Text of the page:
I’ve used this question in previous years to discuss novels that were outside my general reading-tastes or preferred genres. This year, I’ll do you one better, as there was one horror novel that genuinely challenged me and made me viscerally uncomfortable with how hard it hit home. Where I End by Sophie White is a horror novel with (coincidentally similar) themes of caregiving, but in the darkest way possible. On an isolated island off the Irish coast lives an equally isolated family of three in a dilapidated house held together by wood rot and grime. Here lives 20-year old Aoileann, raised by her hardened grandmother, spending their days as the full-time caretakers for Aoileann bedbound mother. When a new young mother, similar in age to Aoileann arrives on the isle with her infant son, Aoileann quickly develops an obsession with her that takes a turn for the dark. What makes this novel so disturbing is deep-seeded domestic hatred that seeps off the pages. Aoileann has a deeply fraud relationship with her mother that refracts and distorts her view of every relationship she views. It plays with mother-daughter dynamics, the ugly side to disability and caretaking and the toll that can have on a relationship, grief, guilt and desperation, and the emotional numbness and alienation that can result from it. Truth is often scarier than fiction, and this is one of those cases. I highly recommend it for how brilliantly it is done, but I will say it comes with a heavy trigger-warning for anything to do with disability.


16.   A book you can’t stop thinking about?


Aside from the previously mentioned favourites; Alien Clay by Adrian Tchaikovsky for the sheer originality and depth of its worldbuilding and speculative biology. Tchaikovsky is my personal “king of sci-fi” creating the most interesting and scientifically plausible (alien) worlds within his stories. This one was no different. The plot reminds me slightly of my favourite of Tchaikovsky’s novels Cage of Souls. In Alien Clay we follow a professor of ecology as he arrives on the distant planet of Kiln, tasked to study the ravenous, chaotic and often life-threatening ecosystem on display. This trip isn’t a research-mission, but a thinly veiled death-sentence following his Earth-past as a political activist. Trying his best to stay alive and gain understanding of Kilns strange biology, our protagonist finds himself more and more intwined with the ecosystem that surrounds him. I won’t spoil what makes the speculative biology element so fascinating, but the concept is one I can’t stop thinking about. If you love hard-science-focused sci-fi with a focus on biology and a hint of horror; you cannot pass this one up!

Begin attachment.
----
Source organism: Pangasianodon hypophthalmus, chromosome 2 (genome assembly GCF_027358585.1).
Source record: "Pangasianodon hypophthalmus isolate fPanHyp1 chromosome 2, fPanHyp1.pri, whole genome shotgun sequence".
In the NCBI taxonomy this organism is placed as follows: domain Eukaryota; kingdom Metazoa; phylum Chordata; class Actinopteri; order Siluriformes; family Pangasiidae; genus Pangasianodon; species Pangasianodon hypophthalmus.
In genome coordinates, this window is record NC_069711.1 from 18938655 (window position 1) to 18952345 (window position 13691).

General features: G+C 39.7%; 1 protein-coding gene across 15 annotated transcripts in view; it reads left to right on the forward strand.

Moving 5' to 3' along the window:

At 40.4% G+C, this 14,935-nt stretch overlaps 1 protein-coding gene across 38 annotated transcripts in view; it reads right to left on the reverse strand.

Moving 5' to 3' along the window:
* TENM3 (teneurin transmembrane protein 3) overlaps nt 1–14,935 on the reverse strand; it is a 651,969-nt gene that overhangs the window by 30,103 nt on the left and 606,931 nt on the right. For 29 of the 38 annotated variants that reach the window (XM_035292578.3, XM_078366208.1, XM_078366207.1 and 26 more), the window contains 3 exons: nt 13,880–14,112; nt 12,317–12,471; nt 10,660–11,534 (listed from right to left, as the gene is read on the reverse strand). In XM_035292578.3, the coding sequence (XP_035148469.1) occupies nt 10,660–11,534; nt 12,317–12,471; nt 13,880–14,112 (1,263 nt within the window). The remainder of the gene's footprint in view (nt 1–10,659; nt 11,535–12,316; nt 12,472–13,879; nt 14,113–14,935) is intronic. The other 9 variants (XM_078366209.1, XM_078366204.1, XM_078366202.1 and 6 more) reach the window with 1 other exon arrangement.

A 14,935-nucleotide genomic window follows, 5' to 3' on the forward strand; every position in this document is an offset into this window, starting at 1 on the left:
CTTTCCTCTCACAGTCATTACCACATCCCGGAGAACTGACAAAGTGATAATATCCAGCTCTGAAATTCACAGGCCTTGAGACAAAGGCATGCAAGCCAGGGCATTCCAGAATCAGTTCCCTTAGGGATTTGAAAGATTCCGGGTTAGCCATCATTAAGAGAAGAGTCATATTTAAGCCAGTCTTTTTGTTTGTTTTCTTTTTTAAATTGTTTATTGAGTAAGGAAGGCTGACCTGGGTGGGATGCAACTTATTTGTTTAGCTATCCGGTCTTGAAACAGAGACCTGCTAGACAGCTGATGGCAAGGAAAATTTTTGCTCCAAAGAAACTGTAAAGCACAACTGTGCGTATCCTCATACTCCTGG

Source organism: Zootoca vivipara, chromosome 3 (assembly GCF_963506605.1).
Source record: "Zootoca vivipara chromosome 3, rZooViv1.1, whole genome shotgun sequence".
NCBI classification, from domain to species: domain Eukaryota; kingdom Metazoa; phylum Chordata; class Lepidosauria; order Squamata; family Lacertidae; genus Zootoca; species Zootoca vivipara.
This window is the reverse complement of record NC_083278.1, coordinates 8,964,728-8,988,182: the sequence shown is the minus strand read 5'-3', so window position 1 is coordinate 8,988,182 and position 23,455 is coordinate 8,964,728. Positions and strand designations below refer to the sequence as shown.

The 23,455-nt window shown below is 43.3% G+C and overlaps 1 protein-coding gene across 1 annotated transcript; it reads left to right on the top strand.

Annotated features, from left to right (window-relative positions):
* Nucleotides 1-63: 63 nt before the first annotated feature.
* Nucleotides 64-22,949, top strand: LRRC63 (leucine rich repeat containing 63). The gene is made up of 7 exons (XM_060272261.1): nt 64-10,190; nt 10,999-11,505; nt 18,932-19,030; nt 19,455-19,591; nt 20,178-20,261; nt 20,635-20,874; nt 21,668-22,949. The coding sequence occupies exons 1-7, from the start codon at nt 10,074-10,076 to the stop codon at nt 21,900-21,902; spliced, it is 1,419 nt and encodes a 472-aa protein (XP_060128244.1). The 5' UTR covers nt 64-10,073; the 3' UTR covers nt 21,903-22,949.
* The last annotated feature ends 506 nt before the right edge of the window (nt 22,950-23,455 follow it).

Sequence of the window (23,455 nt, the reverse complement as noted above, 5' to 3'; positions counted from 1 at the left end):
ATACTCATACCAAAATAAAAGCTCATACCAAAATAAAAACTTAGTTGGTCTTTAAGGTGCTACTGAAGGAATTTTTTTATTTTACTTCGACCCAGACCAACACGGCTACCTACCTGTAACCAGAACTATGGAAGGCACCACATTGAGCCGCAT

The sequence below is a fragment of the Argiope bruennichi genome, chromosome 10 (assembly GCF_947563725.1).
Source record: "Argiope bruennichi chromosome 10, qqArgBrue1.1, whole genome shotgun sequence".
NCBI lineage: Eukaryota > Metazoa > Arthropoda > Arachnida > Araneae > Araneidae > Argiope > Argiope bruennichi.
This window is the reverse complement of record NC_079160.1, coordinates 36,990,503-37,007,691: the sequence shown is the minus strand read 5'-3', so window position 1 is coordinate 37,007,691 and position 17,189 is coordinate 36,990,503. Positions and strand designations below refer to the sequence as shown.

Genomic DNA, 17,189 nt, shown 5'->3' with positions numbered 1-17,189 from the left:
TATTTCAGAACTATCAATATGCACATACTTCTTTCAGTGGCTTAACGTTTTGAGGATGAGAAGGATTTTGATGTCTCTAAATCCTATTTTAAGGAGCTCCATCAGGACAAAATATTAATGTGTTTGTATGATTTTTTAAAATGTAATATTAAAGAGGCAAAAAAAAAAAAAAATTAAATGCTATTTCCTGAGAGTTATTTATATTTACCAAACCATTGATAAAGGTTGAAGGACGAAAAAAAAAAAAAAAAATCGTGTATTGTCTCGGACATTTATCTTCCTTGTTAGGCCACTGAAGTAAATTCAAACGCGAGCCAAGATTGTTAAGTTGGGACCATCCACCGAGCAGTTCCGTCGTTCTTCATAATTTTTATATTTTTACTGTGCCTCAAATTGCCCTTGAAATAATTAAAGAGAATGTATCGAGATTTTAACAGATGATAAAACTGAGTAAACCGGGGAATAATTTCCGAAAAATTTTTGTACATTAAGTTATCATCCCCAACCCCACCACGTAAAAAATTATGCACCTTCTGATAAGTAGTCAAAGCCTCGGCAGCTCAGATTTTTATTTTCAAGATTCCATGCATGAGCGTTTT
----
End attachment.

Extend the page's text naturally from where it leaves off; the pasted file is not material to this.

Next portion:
17.   Favourite reread?

I didn’t reread too many books this year, but Wilder Girls by Rory Power was an unexpected surprise. I picked it up on a whim when I didn’t know what else to read, and was surprised by how well it held up to my memory. Most of you will be familiar with this one already. An all-girls boarding school on an isolated island is quarantined off from the rest of the world when a mysterious contagion starts infecting the girls and their teachers alike. We following the few survivors, all mutated and changed in strange ways by The Tox, in their quest for answers and survival. It’s a thrilling tale of survival that surprised me with how well it’s themes of female-friendship and trauma stood up to the test of time.


18.   Most beautiful cover design?


2024 has a strong cover-game, but I’m giving it to A Botanical Daughter by Noah Medlock as even the ARC was pretty. The story is a loose, queer retelling of the story of Frankenstein that combines found-family, hubris and horror to remarkable success. We follow a gay couple of Victorian scientist (a taxidermist and a botanist), living an isolated life in a botanical garden amongst their experiments, far away from the prying eyes of society disapproving of their relationship. One day, they join forces on their magnum opus: the creation of a daughter from body-parts and plant life… The beautiful cover-art by Julia Lloyd matches the feeling of beauty and horror perfectly. Funnily enough, “slightly creepy flowers on faces” seems to be a theme within my reads this year, as Death Valley, Wilder Girls, Green Fuse Burning, Fervor, Bloom and Chlorophobia all share element of this in their covers too.


19.   A 2024 release you haven’t gotten to yet, but want to make a priority?

I’ll give you two answers for this question: one very recent release, and one from the very start of the year. This Ordinary Stardust: A Scientist’s Path from Grief to Wonder by Alan Townsend is a memoir chronicling the authors experiences of channeling grief through scientific exploration as both his wife and daughter are diagnosed with cancer in close succession. The reason I haven’t gotten around to this one is two-fold. First, the book has only released 2 weeks ago, so I haven’t gotten my mitts on it yet. Second, as you can imagine from the subject-matter, this is one I plan on saving for a “good mental-state-day”, in which I’m up for the challenge. A January release I haven’t gotten to yet, but want to make a priority is Voyage of the Damned by Frances White. This is blurbed as “A mind-blowing murder mystery on a ship full of magical passengers. If Agatha Christie wrote fantasy, this would be it!”. Say no more; I want to read it!



20.   Most anticipated releases for the second half of 2024?I have a full post scheduled on just this topic, so stay tuned for that… I’ll give you a slight spoiler though: Absolution by Jeff Vandermeer (the fourth and final installment of the Southern Reach saga) tops the list…


I’m looking forward to seeing other peoples take on the Mid-Year Wrap-up. If you do a version of this; feel free to use my questions as an inspiration. Don’t want to do the full tag? Just let me know your top 3 favourites of the year so far. Lord knows my TBR doesn’t need further expanding, but suggestions are still very welcome!